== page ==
VO: He acknowledges using private detectives, but not for the purpose of digging up dirt.

Picture of detective permit for Michael Shomers

VO: But former private eye Michael Shomers says Moxon's law firm hired him to do just that.

SHOMERS: Find the sleaze--to find the hidden alcoholism, to find the hidden drug abuse, if that was the case.

STAHL: The sex life?

SHOMERS: The sex lives.

STAHL: Bad debts?

SHOMERS: Correct.

Scientology org in Washington D.C., handwritten notes about Cynthia Kisser and other CAN members - some excerpts include "loose cannon?" "rude, crude acolholic?". "Con. Waxman", "Cynthia Kisser" are highlighted.

VO: He says he got his marching orders during a meeting right in the Scientology Church in Washington, D.C. He says a staffer briefed him on CAN, and jotted down notes that Shomers kept. He says he was told to investigate CAN and its purported allies: I.R.S. officials, and Congressman Henry Waxman of California. And he was told to dig up enough dirt on Cynthia Kisser to destroy her reputation and intimidate her into silence.

Another highlighted part of notes: "Topless dancer at Blue Note (15 years)

STAHL: It says "Topless dancer at the Blue Note in Tucson, Arizona. Cynthia Kisser."

SHOMERS: That's correct.

STAHL: So, did you investigate that?

SHOMERS: Yes, I did.

STAHL: Was she a topless dancer?


STAHL: Did you tell the Church of Scientology--

SHOMERS: Yes, I did--

STAHL: ...That these were...these allegations were not true?

SHOMERS: That's correct.

MOXON: I don't know if she's a topless dancer or not.

STAHL: Did you tell our producer that you didn't believe that was true?

MOXON: I told your producer that I thought, looking at Cynthia Kisser, it seemed improbable that she could have been a topless dancer because of the way she looks.

Moxon walking down hall

VO: Yet despite his own view and the evidence from investigator Shomers, Moxon, also a minister in the church, persisted in bringing it up.

MOXON: I mean, that... we got a declaration already indicating that she had been a topless dancer.

STAHL: I can't believe you are continuing to talk about her being a topless dancer.

MOXON: Why? That was one of the allegations.

STAHL: But you've even said you don't even think she was one. That's character assassination.

MOXON: I don't--Lesley, there's a declaration from a woman swearing that she was a topless dancer.

STAHL: Were you a topless dancer?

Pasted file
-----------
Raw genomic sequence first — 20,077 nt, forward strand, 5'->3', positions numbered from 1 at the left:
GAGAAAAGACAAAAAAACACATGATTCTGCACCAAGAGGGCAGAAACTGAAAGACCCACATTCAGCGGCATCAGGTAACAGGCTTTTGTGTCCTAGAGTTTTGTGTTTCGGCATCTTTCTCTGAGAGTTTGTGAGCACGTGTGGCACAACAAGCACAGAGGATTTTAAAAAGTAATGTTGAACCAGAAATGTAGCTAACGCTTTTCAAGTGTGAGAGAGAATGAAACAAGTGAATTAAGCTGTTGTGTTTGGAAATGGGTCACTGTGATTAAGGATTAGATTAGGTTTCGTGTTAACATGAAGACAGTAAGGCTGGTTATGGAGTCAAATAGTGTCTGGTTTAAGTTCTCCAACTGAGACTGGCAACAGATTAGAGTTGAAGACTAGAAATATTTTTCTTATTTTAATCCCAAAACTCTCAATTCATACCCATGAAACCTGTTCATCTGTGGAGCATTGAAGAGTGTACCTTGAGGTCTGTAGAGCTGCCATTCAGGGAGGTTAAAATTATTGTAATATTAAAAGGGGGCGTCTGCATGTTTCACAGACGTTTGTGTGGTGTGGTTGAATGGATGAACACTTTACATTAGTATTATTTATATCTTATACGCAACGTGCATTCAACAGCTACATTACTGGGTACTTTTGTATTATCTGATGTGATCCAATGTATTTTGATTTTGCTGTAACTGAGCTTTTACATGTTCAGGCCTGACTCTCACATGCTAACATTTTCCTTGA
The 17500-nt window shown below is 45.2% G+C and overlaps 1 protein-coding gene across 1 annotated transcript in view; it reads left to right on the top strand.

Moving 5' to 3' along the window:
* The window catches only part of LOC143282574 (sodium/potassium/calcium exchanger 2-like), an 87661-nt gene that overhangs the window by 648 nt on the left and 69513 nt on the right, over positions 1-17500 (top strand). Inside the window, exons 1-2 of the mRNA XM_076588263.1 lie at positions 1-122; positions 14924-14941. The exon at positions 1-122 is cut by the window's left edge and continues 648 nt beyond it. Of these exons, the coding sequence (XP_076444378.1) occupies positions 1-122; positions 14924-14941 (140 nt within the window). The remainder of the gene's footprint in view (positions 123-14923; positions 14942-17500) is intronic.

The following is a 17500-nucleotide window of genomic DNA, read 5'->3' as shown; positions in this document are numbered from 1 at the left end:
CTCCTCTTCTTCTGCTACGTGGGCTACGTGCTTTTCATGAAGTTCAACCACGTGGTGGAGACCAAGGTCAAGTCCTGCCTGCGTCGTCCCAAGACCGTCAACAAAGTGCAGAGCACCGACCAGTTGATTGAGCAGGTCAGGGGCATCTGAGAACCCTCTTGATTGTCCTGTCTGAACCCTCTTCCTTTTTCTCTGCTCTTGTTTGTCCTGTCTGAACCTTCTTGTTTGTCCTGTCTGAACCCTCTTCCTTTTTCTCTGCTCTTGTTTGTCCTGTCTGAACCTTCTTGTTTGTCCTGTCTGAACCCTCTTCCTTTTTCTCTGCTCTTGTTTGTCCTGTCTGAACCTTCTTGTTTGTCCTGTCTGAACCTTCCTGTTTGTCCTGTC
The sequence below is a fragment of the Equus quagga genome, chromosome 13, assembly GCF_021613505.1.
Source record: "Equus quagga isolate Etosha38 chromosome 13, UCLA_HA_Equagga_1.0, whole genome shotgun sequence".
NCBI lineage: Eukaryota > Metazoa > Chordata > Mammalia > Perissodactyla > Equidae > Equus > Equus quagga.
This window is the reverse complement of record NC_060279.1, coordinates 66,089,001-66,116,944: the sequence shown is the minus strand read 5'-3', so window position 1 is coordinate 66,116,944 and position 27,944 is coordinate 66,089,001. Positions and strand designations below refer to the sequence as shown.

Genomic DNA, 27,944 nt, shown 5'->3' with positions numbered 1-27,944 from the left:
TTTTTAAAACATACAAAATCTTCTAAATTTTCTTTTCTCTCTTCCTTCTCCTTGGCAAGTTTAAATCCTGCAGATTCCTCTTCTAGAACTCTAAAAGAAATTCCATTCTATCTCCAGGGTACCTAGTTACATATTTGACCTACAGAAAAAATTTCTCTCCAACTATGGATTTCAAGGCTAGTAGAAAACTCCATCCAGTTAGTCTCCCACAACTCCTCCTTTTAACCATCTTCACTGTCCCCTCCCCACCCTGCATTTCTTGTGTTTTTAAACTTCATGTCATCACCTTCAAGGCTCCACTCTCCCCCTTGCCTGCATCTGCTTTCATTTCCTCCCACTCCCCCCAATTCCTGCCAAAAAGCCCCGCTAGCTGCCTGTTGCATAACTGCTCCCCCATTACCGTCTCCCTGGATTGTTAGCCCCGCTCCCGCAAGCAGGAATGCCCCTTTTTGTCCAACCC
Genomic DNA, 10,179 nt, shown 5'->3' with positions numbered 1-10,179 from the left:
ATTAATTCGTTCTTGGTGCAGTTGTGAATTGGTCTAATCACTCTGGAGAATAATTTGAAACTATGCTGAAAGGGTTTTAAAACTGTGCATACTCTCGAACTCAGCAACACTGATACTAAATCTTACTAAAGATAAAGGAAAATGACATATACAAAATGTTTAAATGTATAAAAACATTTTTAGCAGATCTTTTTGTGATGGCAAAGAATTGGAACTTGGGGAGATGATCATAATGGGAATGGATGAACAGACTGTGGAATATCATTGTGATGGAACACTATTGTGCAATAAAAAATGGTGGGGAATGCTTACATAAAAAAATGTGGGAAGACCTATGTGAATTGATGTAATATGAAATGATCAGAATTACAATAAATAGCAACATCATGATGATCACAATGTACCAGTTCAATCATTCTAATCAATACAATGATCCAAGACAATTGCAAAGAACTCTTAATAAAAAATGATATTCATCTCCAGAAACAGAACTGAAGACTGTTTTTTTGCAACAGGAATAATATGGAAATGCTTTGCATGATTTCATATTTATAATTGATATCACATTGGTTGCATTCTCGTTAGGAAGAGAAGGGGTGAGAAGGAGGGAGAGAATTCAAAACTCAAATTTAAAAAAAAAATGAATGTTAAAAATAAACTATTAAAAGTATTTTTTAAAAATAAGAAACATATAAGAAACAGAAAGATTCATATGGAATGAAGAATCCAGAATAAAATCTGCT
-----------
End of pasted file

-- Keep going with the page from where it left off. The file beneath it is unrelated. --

KISSER: No. And later, the person that they claimed told them that retracted it, issued a retraction, saying that it wasn't true.

Pictures of "Freedom" magazine, anti-CAN Scieno literature

VO: Kisser says Scientology also used its publications to label CAN a criminal outfit, and then contacted police and members of Congress with specific charges. President of the Church of Scientology, Reverend Heber Jentzsch, repeated the accusations to us.

JENTZSCH: Kidnapping people, holding them against their will, beating up on people, pistol whipping, safe houses where they hold people against their will, rape of their victims, that sort of thing.

STAHL (in office): Jentzsch accuses CAN of kidnapping people out of cults and then trying to deprogram them. Defenders of the practice call them "rescues," which are perfectly legal when they involve youngsters under 18. But Scientology says CAN was involved in illegal deprogramming of adults, and they sent us reams of documents they say are examples, including the sworn declaration of a former deprogrammer named Mark Blocksom.

Moxon and Jentzsch sitting together

MOXON: I've got it right here.


MOXON: Mark Blocksom said he was involved in a number of...of kidnappings. He said he was involved in one with Cynthia Kisser, where he actually worked for CAN. He got... he got many referrals from CAN. He said most of his referrals were from CAN.

Mark Blocksom walking down sidewalk

VO: So we tracked down Mark Blocksom and asked him about it.

STAHL: How would you describe that sworn declaration of yours?

BLOCKSOM: It's embellished, to say the least. It's not - it's not true.

STAHL: You lied.

BLOCKSOM: Yes, I did.

STAHL: Why did you lie?

BLOCKSOM: I saw it as a means to maybe get... support my habit.

Blocksom walking down sidewalk

VO: He says he was a drug addict when he signed that declaration five years ago after he was approached by one of Moxon's private detectives. Blocksom maintains there was an implied promise of money, which never materialized, if he could implicate CAN and Kisser in illegal deprogramming. Clean and sober now, Blocksom wants to set the record straight.

BLOCKSOM: Well, I spoke with Kendrick Moxon not long ago.

STAHL: Did you tell you had lied?

BLOCKSOM: Yes, and it irritates me that they persist in using this statement as a propaganda tool to support their position about Cult Awareness Network.

STAHL (in office): But the church accuses CAN of coercing Blocksom's change of testimony. For its part, CAN says that while it did permit deprogrammers to attend its conventions, it was never involved in illegal deprogramming, and in fact, CAN was never charged with a crime

Michael Shomers

VO: Even Michael Shomers, the church's own investigator, couldn't find any evidence of one.

STAHL: Did you ever find that they were deprogramming people, or involved in that?

SHOMERS: Never heard anybody at any meeting at any time.

STAHL: Ever mention deprogramming.


STAHL: So when you sent your reports in into the Church of Scientology, were they disappointed with you?